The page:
The importance of running good meetings has always been essential. In remote communications it’s even more important. Here are the basics from our book as a reminder …
Meeting Basics that Really Make the Difference in Remote Communication
You can decide to have excellent meetings. Even in an environment where meetings are poorly run, you can be the exception. The following guidelines are meeting fundamentals which can help you display executive presence. They’re common principles, which are often violated. The challenge of communicating remotely via audio-conference or video-conference makes the basics even more important!
- Be clear about the purpose of the meeting, even if it is a routine team meeting. Ask if there is a better way to achieve the objective than having a meeting. If it is a regular meeting, can you do it half as often and be just as effective?
- Only invite those that can bring value or have a need to know, and be clear about your expectations.
- Have a timed agenda distributed well in advance of the meeting. If people only need participate for a small segment of the agenda, let them come and go for their time slot. Indicate whether the agenda item is for decision, discussion, or feedback.
- Start and end on time (or early if possible). We know a Vice President who locked the door at the start time of his staff meetings. Anyone who was not there was not able to attend. He only had to do this a few times to make his message clear. Start on time even if not everyone is present, because it is respectful to those who do arrive on time.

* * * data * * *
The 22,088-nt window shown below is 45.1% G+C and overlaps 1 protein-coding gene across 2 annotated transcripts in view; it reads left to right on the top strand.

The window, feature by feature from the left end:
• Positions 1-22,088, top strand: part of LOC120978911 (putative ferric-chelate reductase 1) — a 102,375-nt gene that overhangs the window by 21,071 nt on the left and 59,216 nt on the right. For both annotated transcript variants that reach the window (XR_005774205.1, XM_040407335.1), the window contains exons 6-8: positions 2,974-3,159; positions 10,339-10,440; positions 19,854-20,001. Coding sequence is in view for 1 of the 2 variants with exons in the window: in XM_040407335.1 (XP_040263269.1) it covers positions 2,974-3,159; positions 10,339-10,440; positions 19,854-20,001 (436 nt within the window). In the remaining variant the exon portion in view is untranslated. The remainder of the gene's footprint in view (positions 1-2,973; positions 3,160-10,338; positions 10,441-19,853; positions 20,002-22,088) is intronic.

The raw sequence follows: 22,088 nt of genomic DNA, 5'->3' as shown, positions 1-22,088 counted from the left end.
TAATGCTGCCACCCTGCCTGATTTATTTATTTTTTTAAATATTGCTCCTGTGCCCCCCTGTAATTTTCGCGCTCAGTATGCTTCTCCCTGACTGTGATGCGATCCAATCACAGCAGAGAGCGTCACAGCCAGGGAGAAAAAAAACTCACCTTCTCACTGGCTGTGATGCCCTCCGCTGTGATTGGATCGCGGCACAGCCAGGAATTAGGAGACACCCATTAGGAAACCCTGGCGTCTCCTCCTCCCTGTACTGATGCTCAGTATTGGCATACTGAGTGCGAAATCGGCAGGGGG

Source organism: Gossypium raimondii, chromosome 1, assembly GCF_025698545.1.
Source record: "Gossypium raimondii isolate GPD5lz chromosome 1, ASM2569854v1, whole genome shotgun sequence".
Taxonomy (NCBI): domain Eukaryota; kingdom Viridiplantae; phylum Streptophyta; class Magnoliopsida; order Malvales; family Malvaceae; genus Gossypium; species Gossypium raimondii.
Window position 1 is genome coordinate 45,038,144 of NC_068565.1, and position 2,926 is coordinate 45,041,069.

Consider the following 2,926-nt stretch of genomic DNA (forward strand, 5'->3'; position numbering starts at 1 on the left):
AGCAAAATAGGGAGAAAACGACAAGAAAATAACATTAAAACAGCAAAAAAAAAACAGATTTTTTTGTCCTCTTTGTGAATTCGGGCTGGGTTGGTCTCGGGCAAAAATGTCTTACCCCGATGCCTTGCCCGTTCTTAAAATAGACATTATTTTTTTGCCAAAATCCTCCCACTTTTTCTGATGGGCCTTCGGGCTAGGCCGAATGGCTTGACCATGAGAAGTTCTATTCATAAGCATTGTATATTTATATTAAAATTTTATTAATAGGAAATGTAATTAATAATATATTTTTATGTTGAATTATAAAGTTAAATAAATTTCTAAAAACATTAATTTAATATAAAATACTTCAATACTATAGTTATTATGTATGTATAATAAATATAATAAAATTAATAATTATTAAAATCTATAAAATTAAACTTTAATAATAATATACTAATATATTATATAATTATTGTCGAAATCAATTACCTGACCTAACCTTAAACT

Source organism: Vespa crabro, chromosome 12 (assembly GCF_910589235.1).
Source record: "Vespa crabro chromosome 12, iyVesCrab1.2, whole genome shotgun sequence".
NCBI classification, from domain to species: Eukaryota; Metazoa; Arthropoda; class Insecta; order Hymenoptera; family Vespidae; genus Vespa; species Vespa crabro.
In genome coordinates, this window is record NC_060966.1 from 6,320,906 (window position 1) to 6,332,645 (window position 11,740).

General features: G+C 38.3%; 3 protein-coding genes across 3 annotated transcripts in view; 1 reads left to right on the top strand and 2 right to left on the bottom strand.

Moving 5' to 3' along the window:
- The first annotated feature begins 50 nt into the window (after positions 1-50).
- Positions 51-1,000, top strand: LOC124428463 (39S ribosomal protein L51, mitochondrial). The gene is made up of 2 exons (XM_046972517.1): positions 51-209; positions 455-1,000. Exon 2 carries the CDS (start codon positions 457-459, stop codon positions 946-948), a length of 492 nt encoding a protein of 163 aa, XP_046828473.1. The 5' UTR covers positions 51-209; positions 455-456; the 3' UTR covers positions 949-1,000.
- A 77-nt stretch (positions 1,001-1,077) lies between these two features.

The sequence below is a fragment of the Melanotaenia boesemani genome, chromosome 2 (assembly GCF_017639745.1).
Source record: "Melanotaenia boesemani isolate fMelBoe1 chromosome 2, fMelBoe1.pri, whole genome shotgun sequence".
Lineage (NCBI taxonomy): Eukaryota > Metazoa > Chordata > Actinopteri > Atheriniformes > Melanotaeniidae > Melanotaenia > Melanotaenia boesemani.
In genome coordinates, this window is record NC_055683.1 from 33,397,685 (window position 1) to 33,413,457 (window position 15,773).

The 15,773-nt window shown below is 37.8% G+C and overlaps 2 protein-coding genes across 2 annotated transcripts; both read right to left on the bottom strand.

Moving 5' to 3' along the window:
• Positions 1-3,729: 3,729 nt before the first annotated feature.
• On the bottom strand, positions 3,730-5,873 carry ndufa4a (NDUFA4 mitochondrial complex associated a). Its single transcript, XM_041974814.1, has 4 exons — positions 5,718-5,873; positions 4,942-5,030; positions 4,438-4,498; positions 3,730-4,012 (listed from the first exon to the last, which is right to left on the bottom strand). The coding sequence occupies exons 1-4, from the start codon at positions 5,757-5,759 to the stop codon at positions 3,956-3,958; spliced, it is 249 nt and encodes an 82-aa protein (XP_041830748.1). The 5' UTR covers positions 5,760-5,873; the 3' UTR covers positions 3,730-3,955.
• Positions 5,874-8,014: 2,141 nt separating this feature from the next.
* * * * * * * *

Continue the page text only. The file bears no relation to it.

- Be clear why each person attends and be clear about his or her role. Even if higher-level people are in the meeting, remember you are running the meeting.
- Stick to the agenda, but promote discussion and debate.
- Bring each point to conclusion, and document the conclusion. If there are follow-up actions, be sure the responsibilities are clear and accepted in the meeting by someone who is in the meeting. If the action is for someone not in attendance, someone present in the meeting should have that action until it is accepted by someone else.
- Make the meeting interesting. Show a movie clip to illustrate your concept or read an email from a satisfied customer. Break up the routine positively.
- Send out minutes with the action items to the meeting participants. Copy those that have a need to know and were not at the meeting.
- Seek feedback from participants on how future meetings could be improved. It demonstrates that you value their time.
Participating In Meetings with Executive Presence:
If you are a participant invited to a meeting, you can ask the organizer about the purpose and your role in the meeting if they have not already offered that information. You can be selective in the meetings you attend (or delegate someone else to attend). Once you decide to attend … participate well. Be a role model for being prepared and engaged in the meeting by doing the following:
- Know what you want to achieve in the meeting.
- Monitor your talk-time to see that you are participating enough without talking too much.
- Pick your battles.
- Continually look at the Other Person’s Point of View (OPPOV™) being demonstrated by the other participants.
- Be as authentically supportive of others in the meeting as possible.
From Seeing Yourself as Others Do Authentic Executive Presence at Any Stage of Your Career by Carol Keers and Thomas Mungavan, 2009.